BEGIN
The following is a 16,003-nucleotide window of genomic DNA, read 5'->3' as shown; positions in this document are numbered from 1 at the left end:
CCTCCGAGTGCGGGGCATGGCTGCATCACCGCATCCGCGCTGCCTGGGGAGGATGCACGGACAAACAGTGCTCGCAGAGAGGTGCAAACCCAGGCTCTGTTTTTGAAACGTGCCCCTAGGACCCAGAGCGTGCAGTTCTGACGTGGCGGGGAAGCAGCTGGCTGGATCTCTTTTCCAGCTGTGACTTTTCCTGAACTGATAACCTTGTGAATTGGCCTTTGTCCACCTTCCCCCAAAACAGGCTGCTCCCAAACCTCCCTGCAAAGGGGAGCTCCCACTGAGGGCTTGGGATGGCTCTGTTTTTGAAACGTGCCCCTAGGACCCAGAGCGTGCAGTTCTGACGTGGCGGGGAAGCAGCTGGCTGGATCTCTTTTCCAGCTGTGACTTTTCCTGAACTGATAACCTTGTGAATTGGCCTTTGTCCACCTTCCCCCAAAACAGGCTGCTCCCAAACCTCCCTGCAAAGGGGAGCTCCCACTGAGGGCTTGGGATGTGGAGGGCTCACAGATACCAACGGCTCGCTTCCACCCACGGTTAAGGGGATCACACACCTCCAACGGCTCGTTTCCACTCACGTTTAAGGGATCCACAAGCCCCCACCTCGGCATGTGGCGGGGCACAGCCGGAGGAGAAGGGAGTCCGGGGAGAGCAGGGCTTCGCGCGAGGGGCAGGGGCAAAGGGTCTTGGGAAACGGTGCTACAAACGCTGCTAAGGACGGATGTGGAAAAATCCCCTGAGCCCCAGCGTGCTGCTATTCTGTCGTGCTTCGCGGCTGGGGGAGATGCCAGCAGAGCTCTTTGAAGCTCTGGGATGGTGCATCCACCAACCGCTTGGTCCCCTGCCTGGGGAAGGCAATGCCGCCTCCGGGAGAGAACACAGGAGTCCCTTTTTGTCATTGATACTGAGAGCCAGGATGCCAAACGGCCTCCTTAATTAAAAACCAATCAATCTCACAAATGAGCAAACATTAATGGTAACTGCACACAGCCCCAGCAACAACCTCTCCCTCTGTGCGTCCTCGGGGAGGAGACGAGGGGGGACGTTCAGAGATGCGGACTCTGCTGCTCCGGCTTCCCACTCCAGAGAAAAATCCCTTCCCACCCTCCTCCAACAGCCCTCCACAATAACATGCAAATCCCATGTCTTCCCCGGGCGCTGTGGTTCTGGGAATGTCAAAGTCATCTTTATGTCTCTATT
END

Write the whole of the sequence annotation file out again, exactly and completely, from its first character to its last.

The following is a 16,003-nucleotide window of genomic DNA, read 5'->3' as shown; positions in this document are numbered from 1 at the left end:
CCTCCGAGTGCGGGGCATGGCTGCATCACCGCATCCGCGCTGCCTGGGGAGGATGCACGGACAAACAGTGCTCGCAGAGAGGTGCAAACCCAGGCTCTGTTTTTGAAACGTGCCCCTAGGACCCAGAGCGTGCAGTTCTGACGTGGCGGGGAAGCAGCTGGCTGGATCTCTTTTCCAGCTGTGACTTTTCCTGAACTGATAACCTTGTGAATTGGCCTTTGTCCACCTTCCCCCAAAACAGGCTGCTCCCAAACCTCCCTGCAAAGGGGAGCTCCCACTGAGGGCTTGGGATGGCTCTGTTTTTGAAACGTGCCCCTAGGACCCAGAGCGTGCAGTTCTGACGTGGCGGGGAAGCAGCTGGCTGGATCTCTTTTCCAGCTGTGACTTTTCCTGAACTGATAACCTTGTGAATTGGCCTTTGTCCACCTTCCCCCAAAACAGGCTGCTCCCAAACCTCCCTGCAAAGGGGAGCTCCCACTGAGGGCTTGGGATGTGGAGGGCTCACAGATACCAACGGCTCGCTTCCACCCACGGTTAAGGGGATCACACACCTCCAACGGCTCGTTTCCACTCACGTTTAAGGGATCCACAAGCCCCCACCTCGGCATGTGGCGGGGCACAGCCGGAGGAGAAGGGAGTCCGGGGAGAGCAGGGCTTCGCGCGAGGGGCAGGGGCAAAGGGTCTTGGGAAACGGTGCTACAAACGCTGCTAAGGACGGATGTGGAAAAATCCCCTGAGCCCCAGCGTGCTGCTATTCTGTCGTGCTTCGCGGCTGGGGGAGATGCCAGCAGAGCTCTTTGAAGCTCTGGGATGGTGCATCCACCAACCGCTTGGTCCCCTGCCTGGGGAAGGCAATGCCGCCTCCGGGAGAGAACACAGGAGTCCCTTTTTGTCATTGATACTGAGAGCCAGGATGCCAAACGGCCTCCTTAATTAAAAACCAATCAATCTCACAAATGAGCAAACATTAATGGTAACTGCACACAGCCCCAGCAACAACCTCTCCCTCTGTGCGTCCTCGGGGAGGAGACGAGGGGGGACGTTCAGAGATGCGGACTCTGCTGCTCCGGCTTCCCACTCCAGAGAAAAATCCCTTCCCACCCTCCTCCAACAGCCCTCCACAATAACATGCAAATCCCATGTCTTCCCCGGGCGCTGTGGTTCTGGGAATGTCAAAGTCATCTTTATGTCTCTATT